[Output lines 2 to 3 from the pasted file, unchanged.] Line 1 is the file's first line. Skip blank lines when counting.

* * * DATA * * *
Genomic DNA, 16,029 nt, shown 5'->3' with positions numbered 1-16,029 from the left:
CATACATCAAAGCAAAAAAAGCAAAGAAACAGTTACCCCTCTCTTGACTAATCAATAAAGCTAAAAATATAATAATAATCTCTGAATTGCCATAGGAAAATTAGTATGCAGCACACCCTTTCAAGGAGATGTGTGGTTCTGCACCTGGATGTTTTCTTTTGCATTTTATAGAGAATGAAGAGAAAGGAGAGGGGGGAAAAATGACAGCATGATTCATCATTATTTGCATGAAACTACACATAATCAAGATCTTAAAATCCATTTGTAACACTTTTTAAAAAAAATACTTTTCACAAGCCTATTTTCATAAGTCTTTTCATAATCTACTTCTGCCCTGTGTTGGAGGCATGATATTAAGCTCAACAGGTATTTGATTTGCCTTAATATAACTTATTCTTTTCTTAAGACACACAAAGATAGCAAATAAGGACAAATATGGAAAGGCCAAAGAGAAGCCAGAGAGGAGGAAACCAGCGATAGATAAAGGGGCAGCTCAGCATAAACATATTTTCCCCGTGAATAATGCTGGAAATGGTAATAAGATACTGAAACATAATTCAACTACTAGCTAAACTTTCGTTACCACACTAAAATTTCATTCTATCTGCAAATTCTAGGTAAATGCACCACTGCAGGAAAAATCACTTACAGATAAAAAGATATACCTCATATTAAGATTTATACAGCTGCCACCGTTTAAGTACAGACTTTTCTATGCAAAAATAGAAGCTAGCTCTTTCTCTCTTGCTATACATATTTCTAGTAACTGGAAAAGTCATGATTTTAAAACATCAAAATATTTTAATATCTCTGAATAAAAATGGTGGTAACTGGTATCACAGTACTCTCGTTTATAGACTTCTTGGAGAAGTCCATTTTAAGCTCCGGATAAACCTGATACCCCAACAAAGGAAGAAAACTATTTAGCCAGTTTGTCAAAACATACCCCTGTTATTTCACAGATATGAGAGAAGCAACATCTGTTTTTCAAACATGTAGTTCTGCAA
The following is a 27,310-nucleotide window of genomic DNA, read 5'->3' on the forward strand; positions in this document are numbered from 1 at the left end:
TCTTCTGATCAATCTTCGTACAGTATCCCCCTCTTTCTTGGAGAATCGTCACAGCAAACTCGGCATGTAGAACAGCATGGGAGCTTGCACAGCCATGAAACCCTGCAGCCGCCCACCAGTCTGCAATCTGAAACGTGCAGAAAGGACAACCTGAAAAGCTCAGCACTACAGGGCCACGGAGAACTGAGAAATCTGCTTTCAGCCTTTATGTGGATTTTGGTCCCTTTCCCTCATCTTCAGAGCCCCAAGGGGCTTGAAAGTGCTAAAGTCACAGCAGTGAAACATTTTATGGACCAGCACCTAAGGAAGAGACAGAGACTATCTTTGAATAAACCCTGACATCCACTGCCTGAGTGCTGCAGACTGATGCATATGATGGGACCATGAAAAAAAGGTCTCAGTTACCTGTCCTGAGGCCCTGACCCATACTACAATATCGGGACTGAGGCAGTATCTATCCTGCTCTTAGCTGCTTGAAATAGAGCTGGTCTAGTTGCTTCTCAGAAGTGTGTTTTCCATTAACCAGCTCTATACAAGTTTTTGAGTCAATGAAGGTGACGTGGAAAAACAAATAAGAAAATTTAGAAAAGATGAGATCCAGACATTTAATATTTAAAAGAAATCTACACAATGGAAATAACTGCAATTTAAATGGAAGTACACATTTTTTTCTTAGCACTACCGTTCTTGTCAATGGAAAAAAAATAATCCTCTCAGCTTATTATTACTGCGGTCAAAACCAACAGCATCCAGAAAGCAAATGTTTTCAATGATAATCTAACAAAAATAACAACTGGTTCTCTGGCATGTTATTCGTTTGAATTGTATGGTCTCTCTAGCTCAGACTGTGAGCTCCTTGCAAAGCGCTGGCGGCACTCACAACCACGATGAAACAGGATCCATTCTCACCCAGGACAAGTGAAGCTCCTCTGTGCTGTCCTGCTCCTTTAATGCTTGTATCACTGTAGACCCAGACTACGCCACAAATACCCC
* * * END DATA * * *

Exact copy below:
CATACATCAAAGCAAAAAAAGCAAAGAAACAGTTACCCCTCTCTTGACTAATCAATAAAGCTAAAAATATAATAATAATCTCTGAATTGCCATAGGAAAATTAGTATGCAGCACACCCTTTCAAGGAGATGTGTGGTTCTGCACCTGGATGTTTTCTTTTGCATTTTATAGAGAATGAAGAGAAAGGAGAGGGGGGAAAAATGACAGCATGATTCATCATTATTTGCATGAAACTACACATAATCAAGATCTTAAAATCCATTTGTAACACTTTTTAAAAAAAATACTTTTCACAAGCCTATTTTCATAAGTCTTTTCATAATCTACTTCTGCCCTGTGTTGGAGGCATGATATTAAGCTCAACAGGTATTTGATTTGCCTTAATATAACTTATTCTTTTCTTAAGACACACAAAGATAGCAAATAAGGACAAATATGGAAAGGCCAAAGAGAAGCCAGAGAGGAGGAAACCAGCGATAGATAAAGGGGCAGCTCAGCATAAACATATTTTCCCCGTGAATAATGCTGGAAATGGTAATAAGATACTGAAACATAATTCAACTACTAGCTAAACTTTCGTTACCACACTAAAATTTCATTCTATCTGCAAATTCTAGGTAAATGCACCACTGCAGGAAAAATCACTTACAGATAAAAAGATATACCTCATATTAAGATTTATACAGCTGCCACCGTTTAAGTACAGACTTTTCTATGCAAAAATAGAAGCTAGCTCTTTCTCTCTTGCTATACATATTTCTAGTAACTGGAAAAGTCATGATTTTAAAACATCAAAATATTTTAATATCTCTGAATAAAAATGGTGGTAACTGGTATCACAGTACTCTCGTTTATAGACTTCTTGGAGAAGTCCATTTTAAGCTCCGGATAAACCTGATACCCCAACAAAGGAAGAAAACTATTTAGCCAGTTTGTCAAAACATACCCCTGTTATTTCACAGATATGAGAGAAGCAACATCTGTTTTTCAAACATGTAGTTCTGCAA
The following is a 27,310-nucleotide window of genomic DNA, read 5'->3' on the forward strand; positions in this document are numbered from 1 at the left end: